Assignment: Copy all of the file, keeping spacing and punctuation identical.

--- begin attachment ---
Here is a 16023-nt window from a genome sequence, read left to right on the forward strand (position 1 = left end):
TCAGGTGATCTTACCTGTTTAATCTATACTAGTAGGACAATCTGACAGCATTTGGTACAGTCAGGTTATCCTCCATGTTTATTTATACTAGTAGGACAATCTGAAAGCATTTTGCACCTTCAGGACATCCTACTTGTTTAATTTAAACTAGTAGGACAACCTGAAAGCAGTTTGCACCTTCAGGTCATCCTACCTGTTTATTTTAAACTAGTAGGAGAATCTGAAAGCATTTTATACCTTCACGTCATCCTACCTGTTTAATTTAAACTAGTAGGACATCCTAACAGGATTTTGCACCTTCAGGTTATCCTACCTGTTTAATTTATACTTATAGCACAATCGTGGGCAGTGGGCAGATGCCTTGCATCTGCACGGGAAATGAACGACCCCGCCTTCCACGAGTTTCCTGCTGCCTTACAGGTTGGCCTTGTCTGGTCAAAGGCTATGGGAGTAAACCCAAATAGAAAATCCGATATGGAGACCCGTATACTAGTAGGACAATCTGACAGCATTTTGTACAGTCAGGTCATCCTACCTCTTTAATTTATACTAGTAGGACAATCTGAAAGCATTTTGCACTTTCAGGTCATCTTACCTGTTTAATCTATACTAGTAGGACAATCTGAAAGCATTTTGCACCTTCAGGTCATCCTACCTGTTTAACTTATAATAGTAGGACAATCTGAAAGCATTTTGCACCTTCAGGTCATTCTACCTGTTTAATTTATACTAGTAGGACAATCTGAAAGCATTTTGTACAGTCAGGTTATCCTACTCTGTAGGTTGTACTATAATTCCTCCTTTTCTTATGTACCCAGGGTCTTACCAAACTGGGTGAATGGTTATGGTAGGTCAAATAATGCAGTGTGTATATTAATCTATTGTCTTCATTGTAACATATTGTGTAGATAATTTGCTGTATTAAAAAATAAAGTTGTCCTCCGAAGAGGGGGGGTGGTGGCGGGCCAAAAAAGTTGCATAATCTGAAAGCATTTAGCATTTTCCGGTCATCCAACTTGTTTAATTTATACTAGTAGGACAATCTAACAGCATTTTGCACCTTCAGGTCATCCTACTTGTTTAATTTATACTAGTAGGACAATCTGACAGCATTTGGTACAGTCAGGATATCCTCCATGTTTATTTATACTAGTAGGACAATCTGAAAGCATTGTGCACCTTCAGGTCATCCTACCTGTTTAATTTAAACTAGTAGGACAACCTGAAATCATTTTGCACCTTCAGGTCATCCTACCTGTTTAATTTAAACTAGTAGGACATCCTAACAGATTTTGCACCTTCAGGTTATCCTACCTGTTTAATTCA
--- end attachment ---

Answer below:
Here is a 16023-nt window from a genome sequence, read left to right on the forward strand (position 1 = left end):
TCAGGTGATCTTACCTGTTTAATCTATACTAGTAGGACAATCTGACAGCATTTGGTACAGTCAGGTTATCCTCCATGTTTATTTATACTAGTAGGACAATCTGAAAGCATTTTGCACCTTCAGGACATCCTACTTGTTTAATTTAAACTAGTAGGACAACCTGAAAGCAGTTTGCACCTTCAGGTCATCCTACCTGTTTATTTTAAACTAGTAGGAGAATCTGAAAGCATTTTATACCTTCACGTCATCCTACCTGTTTAATTTAAACTAGTAGGACATCCTAACAGGATTTTGCACCTTCAGGTTATCCTACCTGTTTAATTTATACTTATAGCACAATCGTGGGCAGTGGGCAGATGCCTTGCATCTGCACGGGAAATGAACGACCCCGCCTTCCACGAGTTTCCTGCTGCCTTACAGGTTGGCCTTGTCTGGTCAAAGGCTATGGGAGTAAACCCAAATAGAAAATCCGATATGGAGACCCGTATACTAGTAGGACAATCTGACAGCATTTTGTACAGTCAGGTCATCCTACCTCTTTAATTTATACTAGTAGGACAATCTGAAAGCATTTTGCACTTTCAGGTCATCTTACCTGTTTAATCTATACTAGTAGGACAATCTGAAAGCATTTTGCACCTTCAGGTCATCCTACCTGTTTAACTTATAATAGTAGGACAATCTGAAAGCATTTTGCACCTTCAGGTCATTCTACCTGTTTAATTTATACTAGTAGGACAATCTGAAAGCATTTTGTACAGTCAGGTTATCCTACTCTGTAGGTTGTACTATAATTCCTCCTTTTCTTATGTACCCAGGGTCTTACCAAACTGGGTGAATGGTTATGGTAGGTCAAATAATGCAGTGTGTATATTAATCTATTGTCTTCATTGTAACATATTGTGTAGATAATTTGCTGTATTAAAAAATAAAGTTGTCCTCCGAAGAGGGGGGGTGGTGGCGGGCCAAAAAAGTTGCATAATCTGAAAGCATTTAGCATTTTCCGGTCATCCAACTTGTTTAATTTATACTAGTAGGACAATCTAACAGCATTTTGCACCTTCAGGTCATCCTACTTGTTTAATTTATACTAGTAGGACAATCTGACAGCATTTGGTACAGTCAGGATATCCTCCATGTTTATTTATACTAGTAGGACAATCTGAAAGCATTGTGCACCTTCAGGTCATCCTACCTGTTTAATTTAAACTAGTAGGACAACCTGAAATCATTTTGCACCTTCAGGTCATCCTACCTGTTTAATTTAAACTAGTAGGACATCCTAACAGATTTTGCACCTTCAGGTTATCCTACCTGTTTAATTCA